Silence. The absence of sound and the weight of loneliness is what surrounded me as I stood alone just inside the gates of Praha Castle.It was past dusk and the once crowded corridor leading to the magnificent castle and cathedral was now desolate.I peered off into the distance from the balcony, trying to decide if I should take the tram back to my apartment where the internet was unresponsive, making it impossible to communicate with my family. I finally decided that I would remain in the courtyard to view the splendor of the castle by moonlight; I could not bear the thought of sitting in my apartment by myself in hopeless anxiety. If I had to be alone, I would do so surrounded by the beauty of my favorite place in Europe. While looking out unto the beauty of the city, I began to think about my family and friends at home. It was Thanksgiving afternoon there and I smiled thinking of the joy that holiday had always brought to my family.I shivered from a gust of cold wind and tightly clutched my cup of coffee which was now nearly lukewarm from the bitter November air. A Czech couple walked past me holding hands, they spoke to each other in a sincere tone, but their words were foreign to me – unfamiliar and cold. Suddenly I felt more isolated than ever;I was surrounded by people who did not understand me and I did not understand them. To make things worse, every friend I had in Prague was travelling for the weekend – I was alone.
Desperately trying to disregard the feelings of fear and despair, I walked over to a bench and took comfort in my only companion, a book. I read Jane Eyre by Charlotte Brontë and attempted to immerse myself so deeply into the words that I would no longer be aware of my loneliness. Halfway through the second chapter, my mind began to wander. I began to think of my decision to study abroad. I knew that moving to a country thousands of miles away for four months would undoubtedly result in some homesickness and sadness, especially during holidays.I did not, however, truly comprehend what it would be like to be completely alone without a person in the world with whom to talk. I remember remaining there for some time, completely alone with only my thoughts and the words of Brontë to keep me company. I eventually returned to my apartment that night, but this time with a sound mind.
As lonely and desolate as my life seemed to be, I now fondly look back upon that night with appreciation and gratitude. Despite being alone and separated by thousands of miles from anyone who knew my name or cared about me, those moments of reading and thinking in peace and quiet are some of my most precious memories of Europe. I met many interesting people while traveling and formed many valuable friendships, but the moments of solitude I enjoyed gave me a clearer understanding of my own life and others, and more importantly, a sense of peace.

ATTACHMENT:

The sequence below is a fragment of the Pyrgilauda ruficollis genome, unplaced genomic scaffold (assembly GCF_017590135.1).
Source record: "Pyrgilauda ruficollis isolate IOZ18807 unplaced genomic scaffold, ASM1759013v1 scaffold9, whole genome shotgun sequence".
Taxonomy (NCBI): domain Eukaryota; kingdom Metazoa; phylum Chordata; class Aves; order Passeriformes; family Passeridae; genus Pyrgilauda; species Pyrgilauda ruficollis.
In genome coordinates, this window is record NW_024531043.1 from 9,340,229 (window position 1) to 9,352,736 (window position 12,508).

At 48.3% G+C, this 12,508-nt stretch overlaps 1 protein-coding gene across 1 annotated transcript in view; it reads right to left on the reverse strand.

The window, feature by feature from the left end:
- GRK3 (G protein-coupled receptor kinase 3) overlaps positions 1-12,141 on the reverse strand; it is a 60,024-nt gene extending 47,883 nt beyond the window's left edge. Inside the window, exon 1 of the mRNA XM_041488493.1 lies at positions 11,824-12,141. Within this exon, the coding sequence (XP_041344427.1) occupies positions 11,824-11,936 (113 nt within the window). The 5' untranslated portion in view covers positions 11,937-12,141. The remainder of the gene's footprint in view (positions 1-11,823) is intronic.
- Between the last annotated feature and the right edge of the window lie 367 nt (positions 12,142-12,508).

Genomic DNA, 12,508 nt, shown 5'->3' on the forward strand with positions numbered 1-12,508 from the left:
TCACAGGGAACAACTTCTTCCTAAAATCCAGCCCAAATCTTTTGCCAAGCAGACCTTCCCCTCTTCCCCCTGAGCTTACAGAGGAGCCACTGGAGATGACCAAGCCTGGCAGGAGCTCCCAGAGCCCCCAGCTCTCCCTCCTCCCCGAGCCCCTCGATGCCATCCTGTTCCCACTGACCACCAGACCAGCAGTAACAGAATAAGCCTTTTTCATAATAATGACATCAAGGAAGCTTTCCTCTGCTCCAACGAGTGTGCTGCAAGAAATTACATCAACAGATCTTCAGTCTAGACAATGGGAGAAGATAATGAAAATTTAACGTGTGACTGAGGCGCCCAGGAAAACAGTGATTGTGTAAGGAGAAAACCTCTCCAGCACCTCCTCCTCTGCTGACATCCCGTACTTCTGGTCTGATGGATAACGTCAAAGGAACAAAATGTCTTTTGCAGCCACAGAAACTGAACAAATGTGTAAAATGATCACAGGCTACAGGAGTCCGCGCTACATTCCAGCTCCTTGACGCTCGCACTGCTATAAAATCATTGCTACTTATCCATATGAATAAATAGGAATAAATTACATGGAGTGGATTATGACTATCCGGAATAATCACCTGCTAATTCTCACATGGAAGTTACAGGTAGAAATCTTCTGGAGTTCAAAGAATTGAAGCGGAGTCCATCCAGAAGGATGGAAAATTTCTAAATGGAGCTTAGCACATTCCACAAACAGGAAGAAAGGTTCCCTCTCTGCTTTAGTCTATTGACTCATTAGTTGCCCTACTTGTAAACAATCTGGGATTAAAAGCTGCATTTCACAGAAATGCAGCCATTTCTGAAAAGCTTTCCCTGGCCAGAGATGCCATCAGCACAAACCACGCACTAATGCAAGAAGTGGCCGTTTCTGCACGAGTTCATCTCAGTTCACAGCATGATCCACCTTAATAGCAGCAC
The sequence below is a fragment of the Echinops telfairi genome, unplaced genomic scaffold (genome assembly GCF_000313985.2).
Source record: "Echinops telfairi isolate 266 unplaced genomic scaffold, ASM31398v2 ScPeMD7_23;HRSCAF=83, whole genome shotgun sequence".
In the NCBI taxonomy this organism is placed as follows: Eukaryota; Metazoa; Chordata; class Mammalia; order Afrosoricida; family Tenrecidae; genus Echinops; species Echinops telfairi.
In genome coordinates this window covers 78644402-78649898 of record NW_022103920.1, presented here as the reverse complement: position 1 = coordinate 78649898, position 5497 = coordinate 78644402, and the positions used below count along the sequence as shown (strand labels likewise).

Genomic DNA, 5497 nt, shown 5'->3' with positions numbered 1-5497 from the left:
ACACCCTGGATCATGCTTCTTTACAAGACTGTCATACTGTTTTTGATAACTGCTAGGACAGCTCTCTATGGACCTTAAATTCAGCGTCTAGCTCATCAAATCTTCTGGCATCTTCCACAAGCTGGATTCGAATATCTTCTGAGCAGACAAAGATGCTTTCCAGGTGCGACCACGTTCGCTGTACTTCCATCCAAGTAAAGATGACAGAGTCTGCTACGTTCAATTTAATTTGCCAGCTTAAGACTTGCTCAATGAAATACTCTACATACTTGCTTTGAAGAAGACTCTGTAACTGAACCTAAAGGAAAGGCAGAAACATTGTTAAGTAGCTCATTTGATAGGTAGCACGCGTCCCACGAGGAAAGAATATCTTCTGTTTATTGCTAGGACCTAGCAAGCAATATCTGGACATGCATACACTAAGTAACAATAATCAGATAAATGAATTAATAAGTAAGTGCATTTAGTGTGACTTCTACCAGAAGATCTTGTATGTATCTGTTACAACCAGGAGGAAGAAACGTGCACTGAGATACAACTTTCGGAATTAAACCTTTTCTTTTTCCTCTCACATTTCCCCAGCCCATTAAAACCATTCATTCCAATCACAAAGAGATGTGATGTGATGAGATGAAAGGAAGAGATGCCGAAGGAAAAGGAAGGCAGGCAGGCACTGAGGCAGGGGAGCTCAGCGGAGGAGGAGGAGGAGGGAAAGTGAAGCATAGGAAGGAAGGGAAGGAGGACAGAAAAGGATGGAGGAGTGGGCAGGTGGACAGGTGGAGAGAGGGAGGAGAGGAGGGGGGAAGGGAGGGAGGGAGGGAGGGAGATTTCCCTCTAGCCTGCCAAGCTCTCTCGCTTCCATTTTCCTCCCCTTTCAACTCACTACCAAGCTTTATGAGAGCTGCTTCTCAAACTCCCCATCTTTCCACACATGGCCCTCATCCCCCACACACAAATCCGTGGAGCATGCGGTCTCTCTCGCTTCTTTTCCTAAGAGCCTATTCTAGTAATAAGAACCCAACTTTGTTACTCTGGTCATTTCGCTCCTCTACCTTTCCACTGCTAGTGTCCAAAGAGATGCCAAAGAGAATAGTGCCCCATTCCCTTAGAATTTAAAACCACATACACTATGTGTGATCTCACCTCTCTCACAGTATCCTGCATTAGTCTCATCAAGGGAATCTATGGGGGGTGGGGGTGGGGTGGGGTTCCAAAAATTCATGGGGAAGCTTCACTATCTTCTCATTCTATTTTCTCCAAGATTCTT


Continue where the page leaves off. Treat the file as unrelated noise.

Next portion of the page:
Solitude is not something which is of particular value to many people today. This is especially true for most college students. Overloaded with social activities and a pressure to be part of a “community,” there is scarcely ever time for most students to read or write or simply think in solitude without any distractions.With the constant business of our lives and endless distractions which arise from our tech-obsessed culture, our minds and souls are separated from the nourishment which reflection and peace bring to them. Community and group involvement are of course essential to any healthy life; by our very nature we long to interact with others. We want to have relationships and to share our thoughts and feelings with those we care about. But living a healthy life is not just learning from others, it also requires reflection and contemplation: a time to process all that we learn and experience.This act is simply not valued in our extremely busy and demanding lives. It is often thought that solitude is for the introverts – a time for those who do not enjoy constantly being around others to regain their confidence and collect their thoughts. I believe that solitude is something we all should allow ourselves to enjoy, for it is exclusively in the quiet moments of contemplation that we can make sense of the chaotic world which surrounds us and perhaps even gain order in our own lives.
Being alone in Prague was strange to me, not only because it was a foreign country with a language I did not know, but because it forced me to take advantage of the time I had alone, to embrace silence and the peace of mind that it brought. Since returning home I have found that it is difficult to have the same kind of opportunity for solitude that I enjoyed in Europe. Life is busy and there always seems to be an endless list of things to do and a million distractions flooding each day. Life is not as lonely as it was that Thanksgiving night in Prague, but it is also not as simple and I find myself being overwhelmed with the world around me, with little time to process my thoughts and actions or my relationships with others. Solitude is often considered a lonely state in which to dwell, but it is not until we allow ourselves to experience it that we realize what we can gain from but a few cherished moments of reflection and peace.